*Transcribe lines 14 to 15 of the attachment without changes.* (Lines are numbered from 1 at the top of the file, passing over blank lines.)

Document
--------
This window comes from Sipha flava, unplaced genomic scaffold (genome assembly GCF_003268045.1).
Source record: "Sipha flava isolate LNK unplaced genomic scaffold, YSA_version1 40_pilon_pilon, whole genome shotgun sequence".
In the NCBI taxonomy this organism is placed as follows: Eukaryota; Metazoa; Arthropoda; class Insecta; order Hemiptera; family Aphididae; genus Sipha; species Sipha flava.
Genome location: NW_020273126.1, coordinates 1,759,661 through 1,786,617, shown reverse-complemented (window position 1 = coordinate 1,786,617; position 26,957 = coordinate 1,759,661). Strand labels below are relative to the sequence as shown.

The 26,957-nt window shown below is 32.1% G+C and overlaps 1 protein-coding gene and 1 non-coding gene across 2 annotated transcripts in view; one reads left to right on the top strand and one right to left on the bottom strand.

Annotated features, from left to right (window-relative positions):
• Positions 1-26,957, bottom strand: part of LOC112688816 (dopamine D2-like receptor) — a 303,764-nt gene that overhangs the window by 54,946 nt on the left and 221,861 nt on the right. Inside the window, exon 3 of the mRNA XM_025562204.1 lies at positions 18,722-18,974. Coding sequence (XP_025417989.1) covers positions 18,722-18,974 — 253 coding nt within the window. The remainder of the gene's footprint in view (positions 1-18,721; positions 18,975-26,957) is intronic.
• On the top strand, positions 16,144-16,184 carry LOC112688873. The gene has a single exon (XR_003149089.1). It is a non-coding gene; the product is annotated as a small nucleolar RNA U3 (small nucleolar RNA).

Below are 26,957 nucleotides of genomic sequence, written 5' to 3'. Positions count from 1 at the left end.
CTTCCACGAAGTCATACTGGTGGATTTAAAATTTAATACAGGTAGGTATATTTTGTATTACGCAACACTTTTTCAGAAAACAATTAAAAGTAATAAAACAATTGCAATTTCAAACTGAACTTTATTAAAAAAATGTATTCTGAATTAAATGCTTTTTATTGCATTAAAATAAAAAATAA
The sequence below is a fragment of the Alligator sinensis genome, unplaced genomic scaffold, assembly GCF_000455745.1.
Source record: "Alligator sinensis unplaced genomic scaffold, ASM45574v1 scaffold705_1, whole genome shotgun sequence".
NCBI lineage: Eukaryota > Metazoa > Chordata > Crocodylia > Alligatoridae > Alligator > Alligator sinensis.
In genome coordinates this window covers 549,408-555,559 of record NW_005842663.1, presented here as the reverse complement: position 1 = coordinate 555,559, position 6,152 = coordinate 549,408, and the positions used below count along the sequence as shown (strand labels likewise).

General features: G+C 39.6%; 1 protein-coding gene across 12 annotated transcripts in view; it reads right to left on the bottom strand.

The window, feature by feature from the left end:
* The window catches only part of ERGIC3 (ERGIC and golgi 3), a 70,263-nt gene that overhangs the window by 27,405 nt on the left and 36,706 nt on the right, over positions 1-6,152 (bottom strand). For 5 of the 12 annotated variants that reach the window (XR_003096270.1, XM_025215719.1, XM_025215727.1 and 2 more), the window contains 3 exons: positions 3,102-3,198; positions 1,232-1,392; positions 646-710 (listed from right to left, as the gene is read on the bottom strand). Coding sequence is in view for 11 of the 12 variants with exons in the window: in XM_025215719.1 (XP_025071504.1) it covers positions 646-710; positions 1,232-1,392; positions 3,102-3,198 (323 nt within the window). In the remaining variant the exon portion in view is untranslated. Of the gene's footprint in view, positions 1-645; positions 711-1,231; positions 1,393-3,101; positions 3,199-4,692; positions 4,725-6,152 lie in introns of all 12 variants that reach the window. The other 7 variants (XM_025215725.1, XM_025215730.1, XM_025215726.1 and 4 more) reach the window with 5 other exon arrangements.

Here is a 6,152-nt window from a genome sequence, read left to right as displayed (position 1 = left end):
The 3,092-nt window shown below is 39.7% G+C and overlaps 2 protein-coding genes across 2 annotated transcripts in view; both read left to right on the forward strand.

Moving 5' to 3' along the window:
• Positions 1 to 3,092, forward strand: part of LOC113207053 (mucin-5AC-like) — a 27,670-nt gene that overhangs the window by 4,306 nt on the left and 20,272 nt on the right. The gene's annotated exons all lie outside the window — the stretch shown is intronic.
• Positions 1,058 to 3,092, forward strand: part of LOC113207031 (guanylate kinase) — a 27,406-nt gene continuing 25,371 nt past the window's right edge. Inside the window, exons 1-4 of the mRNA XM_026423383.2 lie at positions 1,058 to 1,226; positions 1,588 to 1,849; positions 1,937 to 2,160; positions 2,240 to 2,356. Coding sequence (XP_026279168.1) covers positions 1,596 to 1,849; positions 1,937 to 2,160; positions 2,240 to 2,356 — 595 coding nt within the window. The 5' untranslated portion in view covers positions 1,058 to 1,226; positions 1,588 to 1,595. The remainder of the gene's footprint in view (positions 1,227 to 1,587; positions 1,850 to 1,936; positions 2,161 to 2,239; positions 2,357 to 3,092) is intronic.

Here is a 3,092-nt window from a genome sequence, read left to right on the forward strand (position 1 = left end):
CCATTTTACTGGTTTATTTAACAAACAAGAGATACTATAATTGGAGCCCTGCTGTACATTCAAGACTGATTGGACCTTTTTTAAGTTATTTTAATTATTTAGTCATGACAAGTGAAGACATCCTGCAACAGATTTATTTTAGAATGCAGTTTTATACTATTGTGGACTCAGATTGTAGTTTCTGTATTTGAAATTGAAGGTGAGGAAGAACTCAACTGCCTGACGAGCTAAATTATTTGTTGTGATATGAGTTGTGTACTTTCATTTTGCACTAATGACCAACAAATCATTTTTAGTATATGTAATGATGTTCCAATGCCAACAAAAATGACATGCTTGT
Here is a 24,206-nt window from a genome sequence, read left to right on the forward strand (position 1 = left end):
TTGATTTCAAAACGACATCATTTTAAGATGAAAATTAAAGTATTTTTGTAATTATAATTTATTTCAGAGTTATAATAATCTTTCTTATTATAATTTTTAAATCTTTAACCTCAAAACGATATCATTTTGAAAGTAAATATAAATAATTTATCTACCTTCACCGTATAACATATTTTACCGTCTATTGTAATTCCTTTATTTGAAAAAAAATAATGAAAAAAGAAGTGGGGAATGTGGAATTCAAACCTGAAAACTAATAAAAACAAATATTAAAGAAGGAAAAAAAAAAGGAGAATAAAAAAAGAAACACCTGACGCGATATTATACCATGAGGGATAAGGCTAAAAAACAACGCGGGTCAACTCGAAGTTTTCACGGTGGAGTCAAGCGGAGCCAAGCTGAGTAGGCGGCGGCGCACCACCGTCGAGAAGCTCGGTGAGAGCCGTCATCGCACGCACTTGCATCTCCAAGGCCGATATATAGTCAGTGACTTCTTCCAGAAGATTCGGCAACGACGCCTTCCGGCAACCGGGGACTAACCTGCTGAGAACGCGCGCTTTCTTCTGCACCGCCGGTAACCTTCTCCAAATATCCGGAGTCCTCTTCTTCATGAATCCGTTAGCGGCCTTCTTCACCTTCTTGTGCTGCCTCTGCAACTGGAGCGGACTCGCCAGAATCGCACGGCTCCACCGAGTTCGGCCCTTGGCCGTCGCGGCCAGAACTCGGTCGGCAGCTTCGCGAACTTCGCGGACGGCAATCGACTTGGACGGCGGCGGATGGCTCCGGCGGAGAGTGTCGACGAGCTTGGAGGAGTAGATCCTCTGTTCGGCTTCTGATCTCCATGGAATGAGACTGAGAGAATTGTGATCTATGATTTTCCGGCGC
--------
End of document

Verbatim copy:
In genome coordinates this window covers 549,408-555,559 of record NW_005842663.1, presented here as the reverse complement: position 1 = coordinate 555,559, position 6,152 = coordinate 549,408, and the positions used below count along the sequence as shown (strand labels likewise).

General features: G+C 39.6%; 1 protein-coding gene across 12 annotated transcripts in view; it reads right to left on the bottom strand.